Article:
Many theories popped up about why Rockstar and Take-Two ended up burying the idea of a single player expansion for GTA 5 – however, in the end, they all come down to money. We ourselves have covered this topic extensively (time to break out that one-and-a-half-year-old featured image. Yeah!).
In the end, it was most likely GTA Online that killed any hope of a story expansion. More specifically, the success of Online. Rockstar’s microtransaction system, the Shark Cards, have been a solid and steady source of income for a good long while now. It’s been a good long time now since we reported on Shark Card sales having brought in $500 million in profits. That’s a lot of cash.
GTA Online players buy Shark Cards when they want to buy new content without having to work for it. This means that once they have all the content, they stop buying Shark Cards. Hence, in order to get players to keep buying Shark Cards, more content needs to be produced.
Thing is, Shark Cards are an Online only system and thus a single player DLC wouldn’t boost microtransaction revenue. So, how do you monetize singleplayer content? Make it paid DLC, of course. However, these days the average asking price for paid DLC is floating around the $10-15 mark.
Now, consider the production costs of a typical GTA Online DLC. These updates usually contain one new Adversary Mode, a handful of new vehicles, a handful of new weapons, some character customization items and a moderately complex central gameplay mechanic that is new in Online.
With the kind of resources Rockstar has at its disposal, putting these together is a breeze. Well, relatively, in any case. It doesn’t cost much to make a GTA Online update, however, those things bring in the cash like there is no tomorrow.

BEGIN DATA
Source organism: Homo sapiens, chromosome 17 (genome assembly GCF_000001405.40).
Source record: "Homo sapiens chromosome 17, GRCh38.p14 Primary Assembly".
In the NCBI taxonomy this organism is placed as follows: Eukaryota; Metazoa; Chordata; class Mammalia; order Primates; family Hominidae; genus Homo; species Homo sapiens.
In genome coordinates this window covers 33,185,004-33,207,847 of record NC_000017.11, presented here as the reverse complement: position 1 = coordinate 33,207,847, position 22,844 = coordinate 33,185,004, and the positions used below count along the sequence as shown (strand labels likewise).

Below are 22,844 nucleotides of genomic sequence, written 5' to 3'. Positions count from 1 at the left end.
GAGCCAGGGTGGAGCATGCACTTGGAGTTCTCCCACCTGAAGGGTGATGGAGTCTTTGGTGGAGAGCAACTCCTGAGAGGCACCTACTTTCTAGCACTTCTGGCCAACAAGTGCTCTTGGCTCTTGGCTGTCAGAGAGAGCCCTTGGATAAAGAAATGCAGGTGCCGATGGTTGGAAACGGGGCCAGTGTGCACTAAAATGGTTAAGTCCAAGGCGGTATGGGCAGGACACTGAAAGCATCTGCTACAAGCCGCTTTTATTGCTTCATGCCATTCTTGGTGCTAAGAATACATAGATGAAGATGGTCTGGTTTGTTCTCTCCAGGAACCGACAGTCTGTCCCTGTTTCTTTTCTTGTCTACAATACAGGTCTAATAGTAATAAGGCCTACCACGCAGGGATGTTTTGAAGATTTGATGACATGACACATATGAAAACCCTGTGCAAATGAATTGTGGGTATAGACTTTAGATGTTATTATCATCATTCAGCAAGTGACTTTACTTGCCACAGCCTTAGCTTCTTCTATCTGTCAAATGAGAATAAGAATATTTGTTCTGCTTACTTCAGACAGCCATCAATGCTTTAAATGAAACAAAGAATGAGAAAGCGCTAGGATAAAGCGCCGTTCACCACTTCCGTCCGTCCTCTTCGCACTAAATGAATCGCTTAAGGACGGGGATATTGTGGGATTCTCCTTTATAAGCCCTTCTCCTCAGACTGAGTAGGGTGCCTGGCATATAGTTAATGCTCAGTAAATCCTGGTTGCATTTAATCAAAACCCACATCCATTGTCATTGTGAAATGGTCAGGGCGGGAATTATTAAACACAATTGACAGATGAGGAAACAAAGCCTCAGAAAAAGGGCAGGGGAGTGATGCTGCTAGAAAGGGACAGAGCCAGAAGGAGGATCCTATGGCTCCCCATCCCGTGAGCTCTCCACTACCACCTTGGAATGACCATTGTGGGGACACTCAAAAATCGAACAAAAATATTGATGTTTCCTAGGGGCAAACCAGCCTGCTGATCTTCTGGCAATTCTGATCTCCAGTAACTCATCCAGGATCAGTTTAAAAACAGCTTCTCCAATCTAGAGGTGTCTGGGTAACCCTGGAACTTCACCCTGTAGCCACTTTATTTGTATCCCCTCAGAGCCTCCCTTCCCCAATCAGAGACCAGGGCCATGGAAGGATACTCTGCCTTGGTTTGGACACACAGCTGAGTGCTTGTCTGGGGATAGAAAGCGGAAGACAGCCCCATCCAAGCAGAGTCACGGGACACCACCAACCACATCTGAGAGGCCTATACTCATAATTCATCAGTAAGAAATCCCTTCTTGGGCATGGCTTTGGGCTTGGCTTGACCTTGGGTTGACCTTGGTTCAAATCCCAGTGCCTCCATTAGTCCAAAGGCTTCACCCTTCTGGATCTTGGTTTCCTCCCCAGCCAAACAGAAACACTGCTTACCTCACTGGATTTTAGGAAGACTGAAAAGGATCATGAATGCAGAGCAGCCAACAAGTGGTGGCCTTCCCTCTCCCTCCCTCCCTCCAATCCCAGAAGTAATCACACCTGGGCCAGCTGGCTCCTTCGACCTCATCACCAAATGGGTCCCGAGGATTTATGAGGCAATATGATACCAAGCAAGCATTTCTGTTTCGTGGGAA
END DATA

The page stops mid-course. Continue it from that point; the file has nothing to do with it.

On the other hand, it is pretty expensive to produce singleplayer DLC. you need a greater quantity of more complex additions to gameplay. You need a well-crafted storyline with a lot more voice acting than what goes into Online DLC. You need to structure missions, spend more time fleshing out characters, sort out the narrative structure, add enough new content to warrant a ten dollar price – which possibly means a whole new playable area too.
In the end, the production costs of singleplayer DLC come up to massive figures. In essence, Rockstar would be making a whole new game (okay, the engine, many assets and most of the programming would be done already) that, let’s face it, in the end, not many people – again, relatively – will buy.
GTA Online had 8 million unique log-ins per week last year. While we don’t have exact figures for this year, we do know that number went up. If 10% of those players buy Shark Cards for every DLC released – and we know a higher percentage do – that’s still more than 800,000 Shark Cards sold. Every month.
Singleplayer DLC might not even be bought by that many people, but if we’re generous, let’s say one million players buy the $10 GTA 5 story expansion. They do this just once, while those Shark Cards sell over and over again. Singleplayer DLC is high-investment/low-revenue, while GTA Online DLC is low-investment/high-revenue.
If you were Rockstar, which would you choose?
In any case, the company has proven with the release of Bikers that they are willing to listen to the voice of the community, so who knows, if the crowd that wants story DLC to be a reality win this poll, we might actually get it!
Which option did you choose in the poll?
What do you think? Sound off below!